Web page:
Problem: Let $V$ be an inner product space, $S$ and $S_0$ be subsets of $V$, and $W$ be subsets of $V$, and $W$ be a finite-dimensional subspace of $V$. Prove 1). $S_0 \subseteq S$ implies that $S^{\bot} \subseteq S_0^{\bot}$

Brief sketch: Let $\beta={v_1,...v_k}$ be a basis for $S_0$, $\beta'{v_1',..,v_k'}$ bais for $S_0^{\bot}$, $\gamma={w_1,...,w_k}$ basi for $S$ and $\gamma'={w_1',...,w_k'}$ basis for $S^{\bot}$.

by the theorem, we can conclude the statement.

Theorem: suppose $S={v_1,v_2,..,v_k}$ is an orthonormal set in an $n$-dimensional inner product space $V$, then $S$ can be extended to an orthonormal basis ${v_1,v_2,...,v_k,v_{k+1},...,v_n}$ for $V$.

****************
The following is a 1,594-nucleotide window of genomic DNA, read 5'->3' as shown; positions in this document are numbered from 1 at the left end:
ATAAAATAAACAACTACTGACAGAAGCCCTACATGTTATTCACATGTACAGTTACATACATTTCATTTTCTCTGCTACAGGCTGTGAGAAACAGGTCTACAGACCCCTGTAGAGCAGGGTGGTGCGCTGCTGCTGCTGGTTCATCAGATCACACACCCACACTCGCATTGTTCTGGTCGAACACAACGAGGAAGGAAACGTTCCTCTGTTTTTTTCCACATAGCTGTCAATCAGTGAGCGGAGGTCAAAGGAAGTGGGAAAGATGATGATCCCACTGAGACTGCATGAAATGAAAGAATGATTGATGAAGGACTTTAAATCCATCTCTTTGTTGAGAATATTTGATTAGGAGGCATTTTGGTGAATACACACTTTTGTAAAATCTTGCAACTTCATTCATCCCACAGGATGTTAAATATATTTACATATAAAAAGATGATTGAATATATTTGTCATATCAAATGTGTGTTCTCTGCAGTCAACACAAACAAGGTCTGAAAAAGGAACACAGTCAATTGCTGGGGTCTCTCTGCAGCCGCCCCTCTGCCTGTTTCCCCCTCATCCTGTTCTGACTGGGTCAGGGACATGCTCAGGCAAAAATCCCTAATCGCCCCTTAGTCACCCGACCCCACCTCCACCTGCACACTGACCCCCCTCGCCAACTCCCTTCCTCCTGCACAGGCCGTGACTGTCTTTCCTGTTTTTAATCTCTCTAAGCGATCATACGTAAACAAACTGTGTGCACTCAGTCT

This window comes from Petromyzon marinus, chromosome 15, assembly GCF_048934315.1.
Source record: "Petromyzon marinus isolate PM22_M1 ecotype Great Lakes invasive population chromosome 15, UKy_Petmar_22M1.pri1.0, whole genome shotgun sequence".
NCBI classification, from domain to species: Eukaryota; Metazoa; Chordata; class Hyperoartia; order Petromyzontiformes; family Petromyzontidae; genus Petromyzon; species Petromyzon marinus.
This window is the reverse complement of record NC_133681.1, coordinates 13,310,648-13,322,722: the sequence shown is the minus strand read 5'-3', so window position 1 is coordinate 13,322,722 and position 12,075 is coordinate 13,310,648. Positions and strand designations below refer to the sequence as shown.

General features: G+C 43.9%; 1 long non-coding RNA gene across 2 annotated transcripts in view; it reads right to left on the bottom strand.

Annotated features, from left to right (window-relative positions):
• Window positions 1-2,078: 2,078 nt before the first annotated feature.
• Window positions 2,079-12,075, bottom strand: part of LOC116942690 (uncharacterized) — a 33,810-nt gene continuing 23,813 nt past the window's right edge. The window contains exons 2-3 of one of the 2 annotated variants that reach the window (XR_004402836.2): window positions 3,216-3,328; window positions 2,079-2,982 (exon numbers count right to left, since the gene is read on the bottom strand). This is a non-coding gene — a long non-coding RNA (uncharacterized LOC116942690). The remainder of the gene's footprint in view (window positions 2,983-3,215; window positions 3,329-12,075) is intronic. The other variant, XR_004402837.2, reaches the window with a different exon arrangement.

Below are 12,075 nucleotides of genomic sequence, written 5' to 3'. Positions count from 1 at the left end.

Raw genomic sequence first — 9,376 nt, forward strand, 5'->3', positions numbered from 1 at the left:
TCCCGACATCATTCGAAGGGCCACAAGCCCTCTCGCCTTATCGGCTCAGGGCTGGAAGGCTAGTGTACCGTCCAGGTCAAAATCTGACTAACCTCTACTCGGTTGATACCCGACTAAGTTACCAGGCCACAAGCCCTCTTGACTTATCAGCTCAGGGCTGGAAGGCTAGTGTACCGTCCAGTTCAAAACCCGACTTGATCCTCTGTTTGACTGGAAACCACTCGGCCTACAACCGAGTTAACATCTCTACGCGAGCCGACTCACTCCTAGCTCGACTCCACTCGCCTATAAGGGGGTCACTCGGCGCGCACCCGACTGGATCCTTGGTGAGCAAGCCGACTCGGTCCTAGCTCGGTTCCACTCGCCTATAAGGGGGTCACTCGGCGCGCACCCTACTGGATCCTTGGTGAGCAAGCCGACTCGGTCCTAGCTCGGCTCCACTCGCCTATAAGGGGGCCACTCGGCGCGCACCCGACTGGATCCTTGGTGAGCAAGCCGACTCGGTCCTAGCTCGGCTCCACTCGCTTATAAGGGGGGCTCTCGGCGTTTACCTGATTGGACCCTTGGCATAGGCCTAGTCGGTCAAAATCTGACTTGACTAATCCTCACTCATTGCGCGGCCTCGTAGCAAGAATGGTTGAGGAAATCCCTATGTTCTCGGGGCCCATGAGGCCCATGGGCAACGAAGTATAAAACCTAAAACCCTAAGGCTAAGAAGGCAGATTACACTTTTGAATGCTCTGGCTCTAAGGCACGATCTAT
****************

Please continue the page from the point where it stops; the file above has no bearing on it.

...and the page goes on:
Will that be enough?


No, it will not be enough. What does “Let $\beta={v_1,...v_k}$ for $S_0$, $\beta'{v_1',..,v_k'}$ for $S_0^{\bot}$mean? I have no idea.

Besides, you don't need bases here. If $v\in S^\top$, then, for each $w\in S$, $\langle v,w\rangle=0$. In particular (since $S_0\subset S$), for each $w\in S$, $\langle v,w\rangle=0$, and so $v\in S_0^\top$.


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